GR 1207 LANKHANO

H 0547 ד כ ל

Concept of root : to obtain possession

Hebrew word

pronunciation

English meanings

ד כ ל

lakhad

to take, receive, occupy

Related English words

none

Comparison between European words and Hebrew

Languages

Words

Pronunciation

English meanings

Similarity in roots

Hebrew

ד כ ל

lakhad

to take, receive, occupy

l . kh . d

Greek

λαγχανω

lankhano

to take, receive, occupy

l . (n)kh .n

German

1. langen;

-

-

2.erlangen;

-

3.verlangen

langen;

-

-

erlangen;

-

verlangen

1. to lengthen; to take, reach;

2.to reach, obtain;

3.to long for

l . (n)g .n

 

 

Hebrew LAKHAD < Proto-Semitic *LAKAD < *LAK --- *LANG- Indo-European

 

 

This entry has to be seen in connection with entry RU 1269 (Hebrew 0550 , laqagh). The similarity is limited to the first two consonants, "L . K" , in both cases pronounced "L . KH". The N-sound" according to Greek practice in this kind of words spelled with a "G", is not part of the original root, but due to a nasalization. The third consonants differ. This may be due to developments after the split up of Semitic and Indo-European.

 

 

Note:
  • Proto-Semitic. This root is seen in Aramaic "ל כ ד , lekhad = he took, seized, captured". Phoenician uses the same root for "to capture". Arabic "lakadah" says "to rush upon, to attack" and it is uncertain if this may be related.

     

    Proto-Semitic possibly already had this root as used in Hebrew : "*ל כ ד , L K D".

     

    It is important to compare these two verbs :

    ד כ ל lakhad to take, seize, occupy

    ח ק ל laqagh to take, grip, seize, capture.

     

    The combination of these two three consonant roots tells us that a two consonant root "L . Q " or "L . K" probably existed, at least in Proto-Semitic, with a message similar to "to take" : "*ל ק ה , L Q H (accentuated vowel), laq", or a version with " K " instead of " Q ".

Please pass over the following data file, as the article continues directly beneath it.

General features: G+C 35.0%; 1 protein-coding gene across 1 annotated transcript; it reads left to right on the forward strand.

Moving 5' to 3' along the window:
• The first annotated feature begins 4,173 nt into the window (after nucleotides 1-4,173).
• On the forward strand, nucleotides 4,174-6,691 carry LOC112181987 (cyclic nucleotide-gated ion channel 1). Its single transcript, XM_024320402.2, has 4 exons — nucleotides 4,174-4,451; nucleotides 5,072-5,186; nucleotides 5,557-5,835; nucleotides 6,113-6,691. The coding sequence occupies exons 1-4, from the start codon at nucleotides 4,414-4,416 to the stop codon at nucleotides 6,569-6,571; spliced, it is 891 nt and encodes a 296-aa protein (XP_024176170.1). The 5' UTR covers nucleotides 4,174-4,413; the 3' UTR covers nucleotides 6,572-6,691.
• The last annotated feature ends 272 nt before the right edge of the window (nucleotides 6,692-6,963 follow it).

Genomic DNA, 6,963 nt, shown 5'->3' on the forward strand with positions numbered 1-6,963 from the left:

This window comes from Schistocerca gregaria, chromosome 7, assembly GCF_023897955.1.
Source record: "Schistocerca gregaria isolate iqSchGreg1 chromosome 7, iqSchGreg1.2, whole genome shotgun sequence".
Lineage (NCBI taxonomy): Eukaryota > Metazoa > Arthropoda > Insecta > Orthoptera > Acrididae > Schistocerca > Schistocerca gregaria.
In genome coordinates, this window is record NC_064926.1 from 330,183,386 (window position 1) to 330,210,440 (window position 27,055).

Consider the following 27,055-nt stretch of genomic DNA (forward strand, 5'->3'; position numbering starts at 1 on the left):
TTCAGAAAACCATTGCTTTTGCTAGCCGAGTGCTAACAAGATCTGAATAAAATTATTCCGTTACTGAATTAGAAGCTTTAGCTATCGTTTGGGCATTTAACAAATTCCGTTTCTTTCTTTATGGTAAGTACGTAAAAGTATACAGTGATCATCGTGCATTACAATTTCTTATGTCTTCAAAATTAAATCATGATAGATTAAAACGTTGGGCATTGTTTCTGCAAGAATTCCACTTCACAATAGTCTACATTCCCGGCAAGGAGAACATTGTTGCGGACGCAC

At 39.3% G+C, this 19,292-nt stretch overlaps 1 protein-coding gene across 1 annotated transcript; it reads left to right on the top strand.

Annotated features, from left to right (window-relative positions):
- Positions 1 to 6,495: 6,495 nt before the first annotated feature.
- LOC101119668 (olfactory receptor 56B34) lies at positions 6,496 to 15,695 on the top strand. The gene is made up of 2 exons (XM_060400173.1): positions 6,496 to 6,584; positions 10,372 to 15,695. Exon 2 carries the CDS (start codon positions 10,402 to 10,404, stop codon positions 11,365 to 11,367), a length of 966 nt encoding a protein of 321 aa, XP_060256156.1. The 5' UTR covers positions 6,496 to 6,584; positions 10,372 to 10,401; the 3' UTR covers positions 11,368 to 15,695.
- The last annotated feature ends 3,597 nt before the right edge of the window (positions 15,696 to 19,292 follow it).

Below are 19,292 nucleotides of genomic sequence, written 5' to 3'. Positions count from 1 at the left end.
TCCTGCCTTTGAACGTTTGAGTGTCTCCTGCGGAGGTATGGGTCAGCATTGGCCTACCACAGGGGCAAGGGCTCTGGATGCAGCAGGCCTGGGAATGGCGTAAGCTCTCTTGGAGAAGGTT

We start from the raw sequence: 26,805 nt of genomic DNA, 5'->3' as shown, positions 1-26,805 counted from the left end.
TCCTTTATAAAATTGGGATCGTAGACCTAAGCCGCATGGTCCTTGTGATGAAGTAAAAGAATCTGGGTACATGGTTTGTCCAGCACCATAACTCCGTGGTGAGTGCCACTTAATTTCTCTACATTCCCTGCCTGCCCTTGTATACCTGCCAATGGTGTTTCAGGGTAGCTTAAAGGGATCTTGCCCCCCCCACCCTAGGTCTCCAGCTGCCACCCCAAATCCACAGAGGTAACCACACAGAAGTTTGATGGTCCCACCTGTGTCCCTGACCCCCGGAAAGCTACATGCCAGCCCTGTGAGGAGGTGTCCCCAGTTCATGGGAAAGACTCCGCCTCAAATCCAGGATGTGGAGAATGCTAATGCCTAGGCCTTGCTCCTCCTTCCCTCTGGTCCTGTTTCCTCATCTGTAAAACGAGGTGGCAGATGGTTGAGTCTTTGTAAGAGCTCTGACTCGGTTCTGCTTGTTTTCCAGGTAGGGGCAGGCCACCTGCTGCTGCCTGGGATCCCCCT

The change of the pronunciation of the middle consonant from " K " into " KH ", as seen in Hebrew an Aramaic, but not in all forms, in Proto-Semitic still must have been " K " .

 

Note:
  • German. There is in German first of all the word "lang = long", that has sister words in all Germanic languages. Then there are, as shown in the table, various verbs with rather divergent meanings. True, one can always find reasonings to link black to white, but here it is uncertain if all those verbs are related to the adjective "long" as their semantic messages remain hard to explain that way, just as it is hard to explain why "to long ( for )" should be related to "long". And it must be noted that verbs and composed verbs on a basis "lang", with the meanings of "to take, reach, obtain, occupy, long for" are far from generally found in Germanic languages. There may well have existed two similar basic forms "*lang" .

 

Note:
  • Proto-Germanic. It is about certain that Proto-Germanic had a basic form "*L A NG-", that had a causative verb with the basis "*L Ă NG- (*langēn, langōn), respectively saying "long" and "to lengthen". Probably there existed a second identical basic form "*L A NG-" that has led to a groups of verbs with the various meanings shown in the table for modern German.

     

    In this respect it is useful to note that Latin has the cognate "longus = long", that has not produced any words outside the field of "long, length".

     

    In Old English this variation is not found. There are the two spellings "lengan" and "længan" for two meanings, that are "to lengthen" and "to reach". It is possible that the first one originally was just meant for "to lengthen" and the other one for "to reach". Besides this there is the quite different verb "langian = to desire, long for".

     

    Middle Dutch is not far from German, but Old Norse limits itself to meanings regarding "long" and "length".

 

Note:
  • Indo-European. The nasalization is fully present in Greek and Germanic and may have begun in Indo-European. Thus a hypothesis may be "*L A NG-" with a message of "to reach, obtain".

 

 

 

 

 
Created: Tuesday 6 November 2007 at 22.30.54 Updated: 25/01/2013 at 17.34.30